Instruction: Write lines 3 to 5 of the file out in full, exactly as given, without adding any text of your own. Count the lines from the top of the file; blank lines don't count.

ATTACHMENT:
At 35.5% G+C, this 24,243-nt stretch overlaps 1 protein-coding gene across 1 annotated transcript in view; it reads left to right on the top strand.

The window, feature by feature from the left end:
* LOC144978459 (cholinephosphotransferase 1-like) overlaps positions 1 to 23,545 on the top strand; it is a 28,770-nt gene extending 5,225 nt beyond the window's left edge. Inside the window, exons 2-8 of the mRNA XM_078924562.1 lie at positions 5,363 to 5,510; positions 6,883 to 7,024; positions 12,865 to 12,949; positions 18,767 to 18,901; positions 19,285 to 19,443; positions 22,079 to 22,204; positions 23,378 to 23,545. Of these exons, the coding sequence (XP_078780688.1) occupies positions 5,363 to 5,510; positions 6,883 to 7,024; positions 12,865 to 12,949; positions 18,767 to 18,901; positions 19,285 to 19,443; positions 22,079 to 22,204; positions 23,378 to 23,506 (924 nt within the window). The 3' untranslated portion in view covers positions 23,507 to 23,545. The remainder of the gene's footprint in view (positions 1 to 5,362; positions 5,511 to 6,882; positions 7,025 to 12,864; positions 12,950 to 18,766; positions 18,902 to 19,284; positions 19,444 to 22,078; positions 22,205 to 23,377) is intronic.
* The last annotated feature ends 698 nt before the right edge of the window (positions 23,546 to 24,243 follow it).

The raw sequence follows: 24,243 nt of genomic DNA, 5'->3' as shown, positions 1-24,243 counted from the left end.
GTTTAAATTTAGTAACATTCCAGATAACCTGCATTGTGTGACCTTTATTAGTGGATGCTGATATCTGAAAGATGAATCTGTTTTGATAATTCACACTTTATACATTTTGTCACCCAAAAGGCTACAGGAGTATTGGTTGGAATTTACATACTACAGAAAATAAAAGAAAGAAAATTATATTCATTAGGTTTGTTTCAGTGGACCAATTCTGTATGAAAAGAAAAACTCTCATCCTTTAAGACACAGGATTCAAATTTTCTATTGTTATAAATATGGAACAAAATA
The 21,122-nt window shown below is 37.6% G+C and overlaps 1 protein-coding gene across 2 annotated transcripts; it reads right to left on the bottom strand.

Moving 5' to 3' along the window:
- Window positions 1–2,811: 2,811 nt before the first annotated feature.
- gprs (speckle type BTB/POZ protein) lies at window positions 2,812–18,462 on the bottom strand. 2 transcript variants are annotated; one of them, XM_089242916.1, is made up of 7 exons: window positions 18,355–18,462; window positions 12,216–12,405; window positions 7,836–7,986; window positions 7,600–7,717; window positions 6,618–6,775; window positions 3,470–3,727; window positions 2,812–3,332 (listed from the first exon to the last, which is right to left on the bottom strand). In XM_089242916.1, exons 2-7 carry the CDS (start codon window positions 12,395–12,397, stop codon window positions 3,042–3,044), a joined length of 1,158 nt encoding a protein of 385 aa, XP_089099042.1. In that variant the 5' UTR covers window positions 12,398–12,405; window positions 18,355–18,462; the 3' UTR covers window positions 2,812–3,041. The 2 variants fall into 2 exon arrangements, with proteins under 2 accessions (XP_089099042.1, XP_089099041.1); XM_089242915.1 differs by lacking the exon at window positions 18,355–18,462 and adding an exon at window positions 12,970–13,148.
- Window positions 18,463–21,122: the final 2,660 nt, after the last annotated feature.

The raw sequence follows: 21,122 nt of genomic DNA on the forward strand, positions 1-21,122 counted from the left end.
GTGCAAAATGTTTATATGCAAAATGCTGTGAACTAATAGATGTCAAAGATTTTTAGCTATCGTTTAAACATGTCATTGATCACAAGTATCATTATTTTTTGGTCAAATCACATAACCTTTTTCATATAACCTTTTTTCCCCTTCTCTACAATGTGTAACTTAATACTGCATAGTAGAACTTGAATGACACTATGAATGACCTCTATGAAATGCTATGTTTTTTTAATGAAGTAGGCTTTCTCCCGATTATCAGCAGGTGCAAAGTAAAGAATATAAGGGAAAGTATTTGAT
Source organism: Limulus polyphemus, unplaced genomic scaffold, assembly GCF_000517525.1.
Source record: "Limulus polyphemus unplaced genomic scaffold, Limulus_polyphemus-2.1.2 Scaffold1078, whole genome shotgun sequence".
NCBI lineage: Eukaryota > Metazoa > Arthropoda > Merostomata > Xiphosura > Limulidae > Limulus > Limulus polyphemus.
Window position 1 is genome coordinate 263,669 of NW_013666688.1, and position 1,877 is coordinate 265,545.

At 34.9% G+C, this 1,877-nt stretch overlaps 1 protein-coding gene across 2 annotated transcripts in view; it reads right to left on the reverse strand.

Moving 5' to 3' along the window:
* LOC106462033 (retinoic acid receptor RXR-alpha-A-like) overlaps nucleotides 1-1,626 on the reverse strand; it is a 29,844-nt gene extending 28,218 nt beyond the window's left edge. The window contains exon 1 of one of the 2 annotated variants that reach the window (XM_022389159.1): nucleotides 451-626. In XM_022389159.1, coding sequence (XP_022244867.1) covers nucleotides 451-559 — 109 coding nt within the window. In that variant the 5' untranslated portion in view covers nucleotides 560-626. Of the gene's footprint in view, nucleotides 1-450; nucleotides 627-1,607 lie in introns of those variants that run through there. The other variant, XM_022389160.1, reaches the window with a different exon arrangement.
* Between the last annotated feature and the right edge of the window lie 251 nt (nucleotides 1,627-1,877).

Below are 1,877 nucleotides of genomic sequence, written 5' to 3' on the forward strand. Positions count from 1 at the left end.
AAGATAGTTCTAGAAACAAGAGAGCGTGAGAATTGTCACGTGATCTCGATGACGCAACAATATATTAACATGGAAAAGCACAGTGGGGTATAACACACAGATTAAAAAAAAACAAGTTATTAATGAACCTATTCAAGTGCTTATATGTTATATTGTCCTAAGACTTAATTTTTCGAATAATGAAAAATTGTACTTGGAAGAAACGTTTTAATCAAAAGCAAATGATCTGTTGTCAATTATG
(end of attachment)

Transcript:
* LOC144978459 (cholinephosphotransferase 1-like) overlaps positions 1 to 23,545 on the top strand; it is a 28,770-nt gene extending 5,225 nt beyond the window's left edge. Inside the window, exons 2-8 of the mRNA XM_078924562.1 lie at positions 5,363 to 5,510; positions 6,883 to 7,024; positions 12,865 to 12,949; positions 18,767 to 18,901; positions 19,285 to 19,443; positions 22,079 to 22,204; positions 23,378 to 23,545. Of these exons, the coding sequence (XP_078780688.1) occupies positions 5,363 to 5,510; positions 6,883 to 7,024; positions 12,865 to 12,949; positions 18,767 to 18,901; positions 19,285 to 19,443; positions 22,079 to 22,204; positions 23,378 to 23,506 (924 nt within the window). The 3' untranslated portion in view covers positions 23,507 to 23,545. The remainder of the gene's footprint in view (positions 1 to 5,362; positions 5,511 to 6,882; positions 7,025 to 12,864; positions 12,950 to 18,766; positions 18,902 to 19,284; positions 19,444 to 22,078; positions 22,205 to 23,377) is intronic.
* The last annotated feature ends 698 nt before the right edge of the window (positions 23,546 to 24,243 follow it).

The raw sequence follows: 24,243 nt of genomic DNA, 5'->3' as shown, positions 1-24,243 counted from the left end.